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Example Assessment Report

© 2007, Steve Krikorian



When the assessment is complete, a detailed report, specifically tailored for the company, provides a  concise, meaningful estimate of the effectiveness of their flight safety program and how it compares to similar flight departments.   The results of the assessment contribute to a numeric, statistical measure of the likelihood the company’s flying program might suffer a serious aircraft accident or incident.  More importantly, the report provides critical feedback highlighting areas needing attention with suggestions for improvement.


The report begins with the following disclaimer reflecting Krikorian Group policy:



Report structure is usually organized into four sections:







 
Report

Summary  

    Company Profile

    General Assessment Method

    Assessment Rating Results


Analysis of Results

    Business

    Leadership

    Management

    Pilots

    Aircraft

    Support

    Flight Operations Safety Program

Assessment Details by Category

    Business

    Leadership

    Management

    Pilots

    Aircraft

    Support


Appendix A (Terms, Structure, Method)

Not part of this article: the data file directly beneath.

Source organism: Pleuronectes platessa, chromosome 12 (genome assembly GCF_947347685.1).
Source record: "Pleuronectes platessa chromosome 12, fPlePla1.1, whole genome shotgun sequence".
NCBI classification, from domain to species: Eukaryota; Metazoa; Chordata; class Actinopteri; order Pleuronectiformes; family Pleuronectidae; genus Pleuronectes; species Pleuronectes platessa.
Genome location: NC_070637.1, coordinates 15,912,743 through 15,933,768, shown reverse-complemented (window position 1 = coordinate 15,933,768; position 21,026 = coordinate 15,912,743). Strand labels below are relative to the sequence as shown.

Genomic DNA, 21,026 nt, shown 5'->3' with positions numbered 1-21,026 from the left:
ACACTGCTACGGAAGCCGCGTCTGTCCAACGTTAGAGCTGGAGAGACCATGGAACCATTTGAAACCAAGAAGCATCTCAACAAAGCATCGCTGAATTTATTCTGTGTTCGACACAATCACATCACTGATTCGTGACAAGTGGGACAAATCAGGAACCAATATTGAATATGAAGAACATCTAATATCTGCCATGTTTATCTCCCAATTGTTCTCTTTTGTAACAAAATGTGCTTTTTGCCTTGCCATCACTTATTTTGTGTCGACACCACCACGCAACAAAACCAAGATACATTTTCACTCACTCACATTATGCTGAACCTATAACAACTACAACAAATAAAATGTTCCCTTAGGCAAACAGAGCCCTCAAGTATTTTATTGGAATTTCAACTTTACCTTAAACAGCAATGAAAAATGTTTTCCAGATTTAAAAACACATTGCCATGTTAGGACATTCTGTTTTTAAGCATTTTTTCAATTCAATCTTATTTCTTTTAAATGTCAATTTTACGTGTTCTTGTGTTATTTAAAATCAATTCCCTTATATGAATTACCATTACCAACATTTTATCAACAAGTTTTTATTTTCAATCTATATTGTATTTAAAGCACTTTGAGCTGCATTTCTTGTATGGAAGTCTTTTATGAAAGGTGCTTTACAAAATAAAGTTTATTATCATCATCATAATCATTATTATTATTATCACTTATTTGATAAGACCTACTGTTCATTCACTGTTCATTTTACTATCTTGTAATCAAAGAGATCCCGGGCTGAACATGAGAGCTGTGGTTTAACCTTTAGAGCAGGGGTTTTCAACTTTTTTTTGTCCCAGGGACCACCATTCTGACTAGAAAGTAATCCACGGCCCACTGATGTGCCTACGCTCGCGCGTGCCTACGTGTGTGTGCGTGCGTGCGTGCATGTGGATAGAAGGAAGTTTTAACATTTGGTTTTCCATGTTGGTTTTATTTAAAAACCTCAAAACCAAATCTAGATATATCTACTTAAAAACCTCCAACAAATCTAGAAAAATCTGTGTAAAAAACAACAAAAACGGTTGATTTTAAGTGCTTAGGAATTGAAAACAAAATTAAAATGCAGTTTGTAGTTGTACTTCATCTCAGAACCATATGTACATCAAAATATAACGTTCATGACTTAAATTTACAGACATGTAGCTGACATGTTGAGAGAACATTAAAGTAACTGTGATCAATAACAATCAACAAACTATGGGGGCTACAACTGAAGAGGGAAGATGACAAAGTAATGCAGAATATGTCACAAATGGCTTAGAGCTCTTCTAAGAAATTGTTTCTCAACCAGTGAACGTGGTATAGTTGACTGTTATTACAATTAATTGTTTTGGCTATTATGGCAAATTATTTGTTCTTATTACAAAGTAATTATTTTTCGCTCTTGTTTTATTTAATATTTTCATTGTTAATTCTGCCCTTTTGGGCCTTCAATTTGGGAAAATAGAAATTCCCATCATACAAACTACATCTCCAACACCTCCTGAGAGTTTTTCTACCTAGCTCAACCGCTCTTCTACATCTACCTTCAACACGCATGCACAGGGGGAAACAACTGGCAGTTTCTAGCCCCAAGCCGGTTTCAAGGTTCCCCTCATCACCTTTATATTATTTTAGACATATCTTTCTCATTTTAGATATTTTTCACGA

Purpose and Goal

    Statistical Assumption

    Organizational Structure and Terms

    Interpreting the Significance of a Score

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Aircraft, Element 16, Security:  Previously discussed in Leadership, Element 14, Security: Mission, security of the company aircraft at out-stations can be an issue.  While company aircraft usually do not overnight in remote locations (unattended), several airports serviced by Imaginary Air do not provide suitable ramp security for aircraft or customer cargo contained therein. Last year, the company dispatched aircraft 26 times to overnight at locations lacking patrolled security. On several occasions, customer cargo remained onboard overnight. Company policy requires pilots to lock the aircraft doors, but the threat of tampering in a “post 9-11” environment cannot be dismissed. No problems have been reported to date. 

Suggestion:

1.Determine the locations of greatest risk and plan missions to not overnight assets at those airports.

2.Schedule trips to avoid parking aircraft overnight at airports lacking restricted flightline access and manned security.

3.If necessary, to satisfy customer demands, identify those airports where customer cargo is likely to remain overnight and consider contracting security services, if reasonably available. Cost can, and should, be borne by the customer.  Seek company insurer input.

The assessment method utilizes a “weighted matrix” scoring system culminating in an overall company score of “Normal Risk (1.5 - 2.5), “Elevated Risk” (2.5 - 3.0), or “High Risk” (3.1 - 4.0).  These scores relate to the statistical assumption of the “bell curve” and its standard deviations. 

The report presents findings in easy-to-read tabular, color-coded format along with  cross-referenced explanatory text.  Below are excerpts from a representative report for a fictional company.

---------------------------    Experience and judgement make all the difference  ---------------------------